RGGI Trading and Compliance

In addition to obtaining allowances through the quarterly auction process, allowances may also be bought and sold in a secondary market. This structure provides access to a wide variety of buyers and sellers to obtain allowances at an agreeable price, and thus increases the stability of the market. The RGGI CO2 Allowance Tracking System (COATS) tracks the allocation, award and transfer of CO2 allowances as well as the registration of offset projects, in order to determine compliance with state CO2 Budget Trading Programs. The program also functions as the trading platform for the secondary CO2 allowances market. Reports on program data, market activity, and compliance are publicly available through COATS.

General Accounts

Maryland Department of the Environment established and maintains several general accounts for CO2 allowances under the Maryland CO2 Budget Trading Program. By January 31st of each calendar year, MDE allocates all CO2 allowances from the program to these accounts, which are thereafter handled based on the account-specific regulations. The accounts are summarized below, and additional details can be found under COMAR 26.09.02.

  • The Limited Industrial Exemption Set-Aside Account (LIESA) holds allowances that are available for retirement by regulated sources which, as a condition of their permits, limit annual electrical output to the PJM grid to less than 10% of total generation. The number of allowances retired is equal to the average number of tons CO2 emitted by qualifying budget sources over the past three calendar years. Additional details are outlined in COMAR
  • The Long Term Contract Set-Aside Account (LTC) holds allowances that are available for sale to qualifying regulated sources at the minimum reserve price. In order to qualify, sources must demonstrate that purchasing the required allowances through auction or secondary market will threaten their financial viability due to the terms of relevant long-term power purchase contracts. Additional details are outlined in COMAR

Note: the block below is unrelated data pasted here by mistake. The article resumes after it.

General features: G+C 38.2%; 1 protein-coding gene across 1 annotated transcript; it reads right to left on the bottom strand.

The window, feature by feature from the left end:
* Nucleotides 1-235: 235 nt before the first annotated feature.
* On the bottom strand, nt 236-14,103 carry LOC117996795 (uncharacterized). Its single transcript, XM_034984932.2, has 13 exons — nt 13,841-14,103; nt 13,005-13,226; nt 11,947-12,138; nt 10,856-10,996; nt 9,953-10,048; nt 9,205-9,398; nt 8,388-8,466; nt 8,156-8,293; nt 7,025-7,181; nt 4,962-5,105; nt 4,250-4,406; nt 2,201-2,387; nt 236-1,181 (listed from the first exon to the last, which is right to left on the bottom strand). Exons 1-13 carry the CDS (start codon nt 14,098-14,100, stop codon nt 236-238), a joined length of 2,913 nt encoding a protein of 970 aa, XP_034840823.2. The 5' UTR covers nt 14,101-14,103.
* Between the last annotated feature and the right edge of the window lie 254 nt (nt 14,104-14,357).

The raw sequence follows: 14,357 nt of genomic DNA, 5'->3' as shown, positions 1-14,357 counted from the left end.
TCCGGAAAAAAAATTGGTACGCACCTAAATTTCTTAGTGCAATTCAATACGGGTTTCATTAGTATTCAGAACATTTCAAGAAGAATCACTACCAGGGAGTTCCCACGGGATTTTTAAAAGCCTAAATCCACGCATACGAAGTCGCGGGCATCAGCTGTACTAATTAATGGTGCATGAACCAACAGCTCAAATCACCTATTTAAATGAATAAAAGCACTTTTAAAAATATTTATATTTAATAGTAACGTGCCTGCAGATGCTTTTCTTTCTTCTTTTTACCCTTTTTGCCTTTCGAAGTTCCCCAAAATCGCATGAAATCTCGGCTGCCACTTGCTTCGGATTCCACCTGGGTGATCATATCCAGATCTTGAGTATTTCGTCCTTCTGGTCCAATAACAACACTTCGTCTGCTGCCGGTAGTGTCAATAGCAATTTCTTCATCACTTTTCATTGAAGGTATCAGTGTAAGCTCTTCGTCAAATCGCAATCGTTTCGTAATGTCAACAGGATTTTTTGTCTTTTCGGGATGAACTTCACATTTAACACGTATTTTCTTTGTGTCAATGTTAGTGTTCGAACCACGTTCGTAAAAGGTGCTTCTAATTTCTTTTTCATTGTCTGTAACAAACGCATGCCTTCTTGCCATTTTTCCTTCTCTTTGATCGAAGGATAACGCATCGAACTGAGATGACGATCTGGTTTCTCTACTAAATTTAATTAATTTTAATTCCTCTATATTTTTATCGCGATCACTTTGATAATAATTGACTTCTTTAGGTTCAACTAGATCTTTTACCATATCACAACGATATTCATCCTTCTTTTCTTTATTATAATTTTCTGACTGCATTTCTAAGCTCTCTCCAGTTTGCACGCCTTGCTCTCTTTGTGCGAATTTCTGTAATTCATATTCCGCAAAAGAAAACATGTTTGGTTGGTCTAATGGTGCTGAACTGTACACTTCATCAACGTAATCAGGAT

• The Voluntary Renewable Set-Aside Account (VRSA) holds allowances that are available for retirement in exchange for the retirement of equivalent Renewable Energy Certificates (RECs).  The goal of this set-aside account is to promote renewable energy choices, and all Marylanders are eligible to participate.  Additional details on VRSA can be found in COMAR​ as well as this MDE Guidance Document. You may also find out more about “green” electricity options for on the Maryland Public Service Commission's web site.
  • The Clean Generation Set-Aside Account (CGSA) holds allowances that are available to be awarded to new sources which apply Best Available Control Technology or Lowest Achievable Emissions Rates (as would be required under the EPA’s New Source Review). This account was created to incentivize the development of new “clean” in-state power. Additional details are available in COMAR
  • The Consumer Energy Efficiency Account holds all CO2 allowances from the program which have not been awarded to any parties and are not allocated to one of the four Set-Aside Accounts. Allowances from this account may be offered for sale in auctions.

Determining Compliance

RGGI applies to coal-fired, oil-fired, and gas-fired electric generating units located within participating states that have a capacity of at least 25MW (“CO2 budget sources”). All CO2 budget sources are responsible for installing and maintaining continuous emissions monitoring system (CEMS) to monitor CO2 concentration, stack gas flow rate, oxygen concentration, heat input, and fuel flow rate; and for recording, reporting, and verifying the data from these systems. The CEMS should be certified and maintained, and the data recorded and reported, in accordance with federal law (40 CFR §75). More details on the Maryland specific requirements can be found in COMAR 26.09.10 and COMAR

The entities who maintain these CO2 budget sources are required to turn in allowances equivalent to the amount of CO2 emitted over the three-year control period, with each allowance worth one short ton CO2.  To ensure progress towards compliance, each CO2 budget source must also surrender allowances equal to 50% of their emissions for each interim control period (the first two years of the three-year period). For example, during the third control period (2015-2017), CO2 allowances were required to account for 50% of 2015 emissions by 03/01/2016, and by 03/01/2017, additional CO2 allowances were required to account for 50% of 2016 emissions. Allowances to account for the remaining 2015 and 2016 emissions, as well as 100% of 2017 emissions, are due at the end of the control period by 03/01/2018.  If a regulated source has excess emissions for which they do not turn in the required allowances at the time they are due, they are then required to immediately obtain and surrender allowances for the excess at a ratio of 3:1.  Sources may also have more allowances than needed to account for their emissions in a given period.  In this case, they may “bank” these allowances for use in the future.


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